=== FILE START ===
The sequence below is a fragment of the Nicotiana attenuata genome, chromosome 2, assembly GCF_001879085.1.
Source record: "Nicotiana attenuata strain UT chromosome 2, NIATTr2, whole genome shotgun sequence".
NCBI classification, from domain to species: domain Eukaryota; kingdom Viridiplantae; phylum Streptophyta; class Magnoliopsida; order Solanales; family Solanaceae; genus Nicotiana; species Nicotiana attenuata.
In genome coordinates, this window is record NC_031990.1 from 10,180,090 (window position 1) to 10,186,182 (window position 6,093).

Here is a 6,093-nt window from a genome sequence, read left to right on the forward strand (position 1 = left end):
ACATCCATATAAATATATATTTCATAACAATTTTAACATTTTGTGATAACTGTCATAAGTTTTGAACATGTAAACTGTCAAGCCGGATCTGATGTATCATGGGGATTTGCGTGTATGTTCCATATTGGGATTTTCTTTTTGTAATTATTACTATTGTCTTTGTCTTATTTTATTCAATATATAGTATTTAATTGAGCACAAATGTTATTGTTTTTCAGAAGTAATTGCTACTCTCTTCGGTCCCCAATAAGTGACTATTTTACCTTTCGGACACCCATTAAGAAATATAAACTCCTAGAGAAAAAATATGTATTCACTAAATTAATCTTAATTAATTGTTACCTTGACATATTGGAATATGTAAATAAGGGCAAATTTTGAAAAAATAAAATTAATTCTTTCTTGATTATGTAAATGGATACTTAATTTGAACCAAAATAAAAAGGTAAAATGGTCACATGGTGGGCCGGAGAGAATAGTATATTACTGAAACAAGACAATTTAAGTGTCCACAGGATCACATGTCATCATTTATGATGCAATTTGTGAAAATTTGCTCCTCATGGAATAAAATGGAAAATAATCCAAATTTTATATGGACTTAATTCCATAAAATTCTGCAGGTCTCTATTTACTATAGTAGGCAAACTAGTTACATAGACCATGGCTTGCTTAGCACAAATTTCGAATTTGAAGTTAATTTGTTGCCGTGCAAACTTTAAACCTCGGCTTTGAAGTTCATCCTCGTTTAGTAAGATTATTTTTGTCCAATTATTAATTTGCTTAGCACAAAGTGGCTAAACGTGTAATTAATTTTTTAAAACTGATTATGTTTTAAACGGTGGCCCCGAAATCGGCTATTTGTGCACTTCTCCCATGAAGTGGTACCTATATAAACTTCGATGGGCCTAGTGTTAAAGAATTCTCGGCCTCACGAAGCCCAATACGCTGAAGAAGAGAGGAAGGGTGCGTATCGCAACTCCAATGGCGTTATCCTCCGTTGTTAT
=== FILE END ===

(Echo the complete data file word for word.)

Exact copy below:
The sequence below is a fragment of the Nicotiana attenuata genome, chromosome 2, assembly GCF_001879085.1.
Source record: "Nicotiana attenuata strain UT chromosome 2, NIATTr2, whole genome shotgun sequence".
NCBI classification, from domain to species: domain Eukaryota; kingdom Viridiplantae; phylum Streptophyta; class Magnoliopsida; order Solanales; family Solanaceae; genus Nicotiana; species Nicotiana attenuata.
In genome coordinates, this window is record NC_031990.1 from 10,180,090 (window position 1) to 10,186,182 (window position 6,093).

Here is a 6,093-nt window from a genome sequence, read left to right on the forward strand (position 1 = left end):
ACATCCATATAAATATATATTTCATAACAATTTTAACATTTTGTGATAACTGTCATAAGTTTTGAACATGTAAACTGTCAAGCCGGATCTGATGTATCATGGGGATTTGCGTGTATGTTCCATATTGGGATTTTCTTTTTGTAATTATTACTATTGTCTTTGTCTTATTTTATTCAATATATAGTATTTAATTGAGCACAAATGTTATTGTTTTTCAGAAGTAATTGCTACTCTCTTCGGTCCCCAATAAGTGACTATTTTACCTTTCGGACACCCATTAAGAAATATAAACTCCTAGAGAAAAAATATGTATTCACTAAATTAATCTTAATTAATTGTTACCTTGACATATTGGAATATGTAAATAAGGGCAAATTTTGAAAAAATAAAATTAATTCTTTCTTGATTATGTAAATGGATACTTAATTTGAACCAAAATAAAAAGGTAAAATGGTCACATGGTGGGCCGGAGAGAATAGTATATTACTGAAACAAGACAATTTAAGTGTCCACAGGATCACATGTCATCATTTATGATGCAATTTGTGAAAATTTGCTCCTCATGGAATAAAATGGAAAATAATCCAAATTTTATATGGACTTAATTCCATAAAATTCTGCAGGTCTCTATTTACTATAGTAGGCAAACTAGTTACATAGACCATGGCTTGCTTAGCACAAATTTCGAATTTGAAGTTAATTTGTTGCCGTGCAAACTTTAAACCTCGGCTTTGAAGTTCATCCTCGTTTAGTAAGATTATTTTTGTCCAATTATTAATTTGCTTAGCACAAAGTGGCTAAACGTGTAATTAATTTTTTAAAACTGATTATGTTTTAAACGGTGGCCCCGAAATCGGCTATTTGTGCACTTCTCCCATGAAGTGGTACCTATATAAACTTCGATGGGCCTAGTGTTAAAGAATTCTCGGCCTCACGAAGCCCAATACGCTGAAGAAGAGAGGAAGGGTGCGTATCGCAACTCCAATGGCGTTATCCTCCGTTGTTAT